Above, you can see how fabric was added to the edges of both the top and bottom strips, in order to make them even in length to the middle strip, (which had become wider because the width of the pieces used to join its 2 sections back together were wider then those used in the other sections). Appliqued patches were also added to the top left and bottom right sections.
For this one, the two base sections in the middle strip were switched after cutting, so that the square section is now on the left side. Extra fabric was added to the top and middle strips to make them equal in lenght to the finished bottom strip, and appliqued patches were again added.
For the final piece, the two base sections in the top strip were switched after cutting, (the reason for doing this is sometimes it just makes for a better design) and extra fabric strips were added to the outer edges of both the top and bottom sections. Again, appliqued patches were added to two of the base sections.
The 3 pieces were finished by machine quilting in the ditch, along with hand quilted/embroidered stitching.
For the next group of quilts, I decided to go in the complete opposite direction with my fabric selection...
This time I went with colorful, shiny and some what iridescent dupioni silk!
Notice on this piece that one of the dark blue horizontal strips of fabric stops midway across. That's an easy to achieve effect by simply joining a strip of the base fabric to it, which creates a visual break. Along with fabric strips added to the edges of all 3 sections, a piece was also added along the upper top. (It's little intuitive and improvised decisions like that which make this "non-pattern" pattern process so individual!)
Okay, you getting the hang of how this works now? Pretty fun, huh?!
And you can see... by working this way, it's easy to get results that allow you to easily build a coherent series, yet because each piece still gets worked in an improv way, personal choices and creative decision making are consistently getting to be exercised.
And now, for my favorite and final example... I choose 4 richly dyed fabrics... a dusty blue, a yellow ochre, an earthy green and a deep maroon red...
Each of these colors got a chance to act as both a base/background and as the joining strips...
I made 4 individual quilt tops, one with a red background, one with a blue background, and so on and so forth. But instead of quilting them up separately, as in the previous examples,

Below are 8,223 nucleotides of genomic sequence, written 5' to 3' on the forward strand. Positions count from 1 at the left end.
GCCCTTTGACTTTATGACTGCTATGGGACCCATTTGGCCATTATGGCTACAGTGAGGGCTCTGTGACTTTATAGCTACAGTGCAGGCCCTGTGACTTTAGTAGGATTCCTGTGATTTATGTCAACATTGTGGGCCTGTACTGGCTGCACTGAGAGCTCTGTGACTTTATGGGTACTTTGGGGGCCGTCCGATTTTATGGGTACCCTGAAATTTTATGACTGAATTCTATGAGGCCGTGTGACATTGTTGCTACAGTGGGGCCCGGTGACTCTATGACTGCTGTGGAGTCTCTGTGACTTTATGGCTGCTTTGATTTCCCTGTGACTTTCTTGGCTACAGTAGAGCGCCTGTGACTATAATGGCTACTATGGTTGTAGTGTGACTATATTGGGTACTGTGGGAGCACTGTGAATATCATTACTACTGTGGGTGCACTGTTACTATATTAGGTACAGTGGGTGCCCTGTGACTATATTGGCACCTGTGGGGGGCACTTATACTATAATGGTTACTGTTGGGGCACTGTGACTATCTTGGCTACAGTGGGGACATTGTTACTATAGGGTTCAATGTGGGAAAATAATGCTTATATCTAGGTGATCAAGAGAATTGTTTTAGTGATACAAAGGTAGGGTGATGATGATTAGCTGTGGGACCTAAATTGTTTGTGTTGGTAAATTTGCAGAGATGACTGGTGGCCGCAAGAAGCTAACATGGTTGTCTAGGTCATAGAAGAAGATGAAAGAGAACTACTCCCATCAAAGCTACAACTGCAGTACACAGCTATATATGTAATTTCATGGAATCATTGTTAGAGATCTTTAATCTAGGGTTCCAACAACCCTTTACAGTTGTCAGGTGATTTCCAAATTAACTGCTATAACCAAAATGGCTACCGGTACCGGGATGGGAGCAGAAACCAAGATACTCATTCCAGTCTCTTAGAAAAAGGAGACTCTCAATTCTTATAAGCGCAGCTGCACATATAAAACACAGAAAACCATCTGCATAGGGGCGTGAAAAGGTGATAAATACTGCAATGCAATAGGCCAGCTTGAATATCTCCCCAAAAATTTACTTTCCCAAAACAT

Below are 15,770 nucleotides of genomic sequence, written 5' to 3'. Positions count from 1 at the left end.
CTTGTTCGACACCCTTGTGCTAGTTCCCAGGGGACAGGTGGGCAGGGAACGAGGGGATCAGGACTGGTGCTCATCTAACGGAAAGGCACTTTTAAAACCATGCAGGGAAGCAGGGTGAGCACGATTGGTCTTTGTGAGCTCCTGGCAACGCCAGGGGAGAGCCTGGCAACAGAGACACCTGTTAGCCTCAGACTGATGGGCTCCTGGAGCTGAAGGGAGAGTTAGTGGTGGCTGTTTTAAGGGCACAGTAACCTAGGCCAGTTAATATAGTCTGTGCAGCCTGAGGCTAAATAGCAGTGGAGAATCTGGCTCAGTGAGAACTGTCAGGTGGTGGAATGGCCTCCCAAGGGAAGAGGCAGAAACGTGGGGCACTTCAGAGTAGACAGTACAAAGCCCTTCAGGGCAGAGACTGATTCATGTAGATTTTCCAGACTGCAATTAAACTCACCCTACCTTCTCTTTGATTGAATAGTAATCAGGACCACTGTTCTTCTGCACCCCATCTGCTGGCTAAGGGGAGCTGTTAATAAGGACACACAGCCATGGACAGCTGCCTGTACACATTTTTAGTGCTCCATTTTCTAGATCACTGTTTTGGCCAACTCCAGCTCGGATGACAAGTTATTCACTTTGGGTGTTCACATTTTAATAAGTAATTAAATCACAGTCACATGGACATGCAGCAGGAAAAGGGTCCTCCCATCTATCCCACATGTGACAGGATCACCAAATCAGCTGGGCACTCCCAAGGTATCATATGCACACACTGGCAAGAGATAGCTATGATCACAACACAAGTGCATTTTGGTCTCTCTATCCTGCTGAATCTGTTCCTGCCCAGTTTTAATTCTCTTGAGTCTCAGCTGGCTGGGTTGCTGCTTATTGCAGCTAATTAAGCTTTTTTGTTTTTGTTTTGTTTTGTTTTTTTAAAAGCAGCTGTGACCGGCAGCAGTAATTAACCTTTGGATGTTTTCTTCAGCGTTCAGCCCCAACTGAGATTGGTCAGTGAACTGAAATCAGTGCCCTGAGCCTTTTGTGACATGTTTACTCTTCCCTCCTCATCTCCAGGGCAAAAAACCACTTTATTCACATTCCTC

I decided to join them to create one nice sized wall quilt...
So there you have it... one simple example of what a "non-pattern" pattern can be, and lots of examples of what can be done.
The thing that I liked best about working this way was the dependability and consistency that I could have in creating similar pieces, the flexibility to adapt the process to create different looks and that the whole process was fun. Let me know if you decide to give it a try, and what you think. I'd love to see what you create!
As for me, I'm going to dig deeper and try to expand on this idea. From just this one exploration process, I no longer think that the best way to share my concept of a "non-pattern" pattern would be in a standard packaged pattern format. However, I do think it would be great for teaching face to face, and also think that once I develop other "non-pattern" patterns, that together they would possibly make for a good book proposal... but that is a long way off, if at all. I just throw that out there to ask that this concept of "non-pattern" pattern quilt development, (based on this particular method of beginning with a base/background fabric, which is cut apart in a particular pattern and reconstructing in the manner described above, etc.) be respected as my intellectual property. This is something that I would really like to develop and expand upon. Thanks so much for understanding, and being such a wonderful part of the process. That's why I want to share with you what I have, and please know that your continued encouragement means the world to me. xo